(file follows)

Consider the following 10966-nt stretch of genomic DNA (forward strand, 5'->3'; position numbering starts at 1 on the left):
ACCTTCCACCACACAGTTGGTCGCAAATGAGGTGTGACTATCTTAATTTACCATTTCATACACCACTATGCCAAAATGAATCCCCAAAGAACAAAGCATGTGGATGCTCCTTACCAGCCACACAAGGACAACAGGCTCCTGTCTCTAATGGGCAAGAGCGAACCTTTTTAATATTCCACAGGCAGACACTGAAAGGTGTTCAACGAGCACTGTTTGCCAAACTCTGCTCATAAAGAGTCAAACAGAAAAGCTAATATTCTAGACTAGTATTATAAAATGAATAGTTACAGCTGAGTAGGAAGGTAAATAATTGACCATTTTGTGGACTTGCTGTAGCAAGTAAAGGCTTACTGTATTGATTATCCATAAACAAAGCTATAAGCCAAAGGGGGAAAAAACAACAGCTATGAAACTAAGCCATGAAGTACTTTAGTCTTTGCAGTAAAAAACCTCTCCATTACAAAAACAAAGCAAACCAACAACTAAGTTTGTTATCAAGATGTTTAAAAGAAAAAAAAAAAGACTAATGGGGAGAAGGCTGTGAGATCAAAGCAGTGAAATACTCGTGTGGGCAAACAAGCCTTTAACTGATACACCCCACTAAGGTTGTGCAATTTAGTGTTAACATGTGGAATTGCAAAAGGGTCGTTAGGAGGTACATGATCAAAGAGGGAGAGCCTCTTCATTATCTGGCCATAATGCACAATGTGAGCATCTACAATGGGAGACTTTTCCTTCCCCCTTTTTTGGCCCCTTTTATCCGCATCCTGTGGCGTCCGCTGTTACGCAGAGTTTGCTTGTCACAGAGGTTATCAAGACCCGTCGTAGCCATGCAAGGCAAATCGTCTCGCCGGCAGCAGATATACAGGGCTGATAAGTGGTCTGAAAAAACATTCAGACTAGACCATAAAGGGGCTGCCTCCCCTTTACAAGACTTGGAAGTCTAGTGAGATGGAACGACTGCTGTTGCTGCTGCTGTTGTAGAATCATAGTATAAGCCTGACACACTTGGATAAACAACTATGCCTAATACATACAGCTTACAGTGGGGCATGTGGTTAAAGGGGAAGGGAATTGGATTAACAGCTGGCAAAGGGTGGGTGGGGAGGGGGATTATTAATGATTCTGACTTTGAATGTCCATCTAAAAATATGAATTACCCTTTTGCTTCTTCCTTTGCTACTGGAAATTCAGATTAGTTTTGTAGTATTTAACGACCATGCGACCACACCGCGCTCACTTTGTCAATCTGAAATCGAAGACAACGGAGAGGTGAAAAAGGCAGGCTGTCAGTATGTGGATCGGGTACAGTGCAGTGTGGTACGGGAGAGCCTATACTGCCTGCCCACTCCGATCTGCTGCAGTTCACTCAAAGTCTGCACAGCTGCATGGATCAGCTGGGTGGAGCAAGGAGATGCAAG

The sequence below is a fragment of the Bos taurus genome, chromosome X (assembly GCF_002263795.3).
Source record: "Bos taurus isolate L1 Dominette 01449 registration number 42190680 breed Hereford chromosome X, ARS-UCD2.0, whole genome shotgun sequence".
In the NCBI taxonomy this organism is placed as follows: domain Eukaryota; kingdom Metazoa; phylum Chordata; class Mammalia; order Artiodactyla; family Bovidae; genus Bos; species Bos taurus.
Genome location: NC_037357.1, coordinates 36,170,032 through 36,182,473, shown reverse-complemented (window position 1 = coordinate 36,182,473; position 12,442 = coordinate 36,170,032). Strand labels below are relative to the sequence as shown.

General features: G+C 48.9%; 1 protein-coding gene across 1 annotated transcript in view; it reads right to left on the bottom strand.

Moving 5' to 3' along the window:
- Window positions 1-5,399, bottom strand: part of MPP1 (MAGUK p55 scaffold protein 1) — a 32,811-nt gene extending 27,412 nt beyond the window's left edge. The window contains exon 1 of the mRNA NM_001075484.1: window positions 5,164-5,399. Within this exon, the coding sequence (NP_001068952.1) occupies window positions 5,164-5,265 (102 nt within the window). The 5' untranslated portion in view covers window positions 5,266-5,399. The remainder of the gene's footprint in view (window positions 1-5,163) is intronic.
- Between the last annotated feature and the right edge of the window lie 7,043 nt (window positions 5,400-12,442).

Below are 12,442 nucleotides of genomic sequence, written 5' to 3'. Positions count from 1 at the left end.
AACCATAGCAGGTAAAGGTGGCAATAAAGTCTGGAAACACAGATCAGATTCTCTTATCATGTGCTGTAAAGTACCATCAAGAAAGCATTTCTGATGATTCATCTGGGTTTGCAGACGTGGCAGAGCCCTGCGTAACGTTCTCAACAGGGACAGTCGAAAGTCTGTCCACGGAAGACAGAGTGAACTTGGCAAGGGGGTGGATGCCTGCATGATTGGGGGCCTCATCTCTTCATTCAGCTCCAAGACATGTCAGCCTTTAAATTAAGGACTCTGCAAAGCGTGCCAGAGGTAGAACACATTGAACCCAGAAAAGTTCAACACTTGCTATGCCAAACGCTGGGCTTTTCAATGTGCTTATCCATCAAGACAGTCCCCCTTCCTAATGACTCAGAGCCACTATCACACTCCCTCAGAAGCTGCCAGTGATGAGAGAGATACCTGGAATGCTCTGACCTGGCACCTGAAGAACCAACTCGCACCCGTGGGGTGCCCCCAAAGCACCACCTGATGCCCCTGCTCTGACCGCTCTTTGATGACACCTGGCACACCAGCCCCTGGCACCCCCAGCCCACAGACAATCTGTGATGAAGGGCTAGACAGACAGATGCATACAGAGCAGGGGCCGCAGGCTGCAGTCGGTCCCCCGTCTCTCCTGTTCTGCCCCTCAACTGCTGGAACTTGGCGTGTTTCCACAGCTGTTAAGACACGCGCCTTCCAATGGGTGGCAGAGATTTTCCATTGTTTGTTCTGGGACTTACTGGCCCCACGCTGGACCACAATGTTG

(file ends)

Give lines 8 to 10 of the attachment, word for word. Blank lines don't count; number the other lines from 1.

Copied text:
Moving 5' to 3' along the window:
- Window positions 1-5,399, bottom strand: part of MPP1 (MAGUK p55 scaffold protein 1) — a 32,811-nt gene extending 27,412 nt beyond the window's left edge. The window contains exon 1 of the mRNA NM_001075484.1: window positions 5,164-5,399. Within this exon, the coding sequence (NP_001068952.1) occupies window positions 5,164-5,265 (102 nt within the window). The 5' untranslated portion in view covers window positions 5,266-5,399. The remainder of the gene's footprint in view (window positions 1-5,163) is intronic.
- Between the last annotated feature and the right edge of the window lie 7,043 nt (window positions 5,400-12,442).